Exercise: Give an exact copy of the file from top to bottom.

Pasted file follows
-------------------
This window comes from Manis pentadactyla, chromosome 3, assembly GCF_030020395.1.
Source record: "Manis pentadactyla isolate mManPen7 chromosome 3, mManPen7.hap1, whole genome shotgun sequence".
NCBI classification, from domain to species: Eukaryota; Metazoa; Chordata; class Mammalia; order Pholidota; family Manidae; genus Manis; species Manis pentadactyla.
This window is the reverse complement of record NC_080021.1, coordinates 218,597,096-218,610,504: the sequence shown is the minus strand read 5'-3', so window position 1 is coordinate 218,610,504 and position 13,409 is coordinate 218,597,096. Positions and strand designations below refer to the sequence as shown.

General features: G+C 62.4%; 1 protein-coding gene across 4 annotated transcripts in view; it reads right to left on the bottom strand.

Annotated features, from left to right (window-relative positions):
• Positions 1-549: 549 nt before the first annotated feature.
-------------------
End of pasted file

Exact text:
This window comes from Manis pentadactyla, chromosome 3, assembly GCF_030020395.1.
Source record: "Manis pentadactyla isolate mManPen7 chromosome 3, mManPen7.hap1, whole genome shotgun sequence".
NCBI classification, from domain to species: Eukaryota; Metazoa; Chordata; class Mammalia; order Pholidota; family Manidae; genus Manis; species Manis pentadactyla.
This window is the reverse complement of record NC_080021.1, coordinates 218,597,096-218,610,504: the sequence shown is the minus strand read 5'-3', so window position 1 is coordinate 218,610,504 and position 13,409 is coordinate 218,597,096. Positions and strand designations below refer to the sequence as shown.

General features: G+C 62.4%; 1 protein-coding gene across 4 annotated transcripts in view; it reads right to left on the bottom strand.

Annotated features, from left to right (window-relative positions):
• Positions 1-549: 549 nt before the first annotated feature.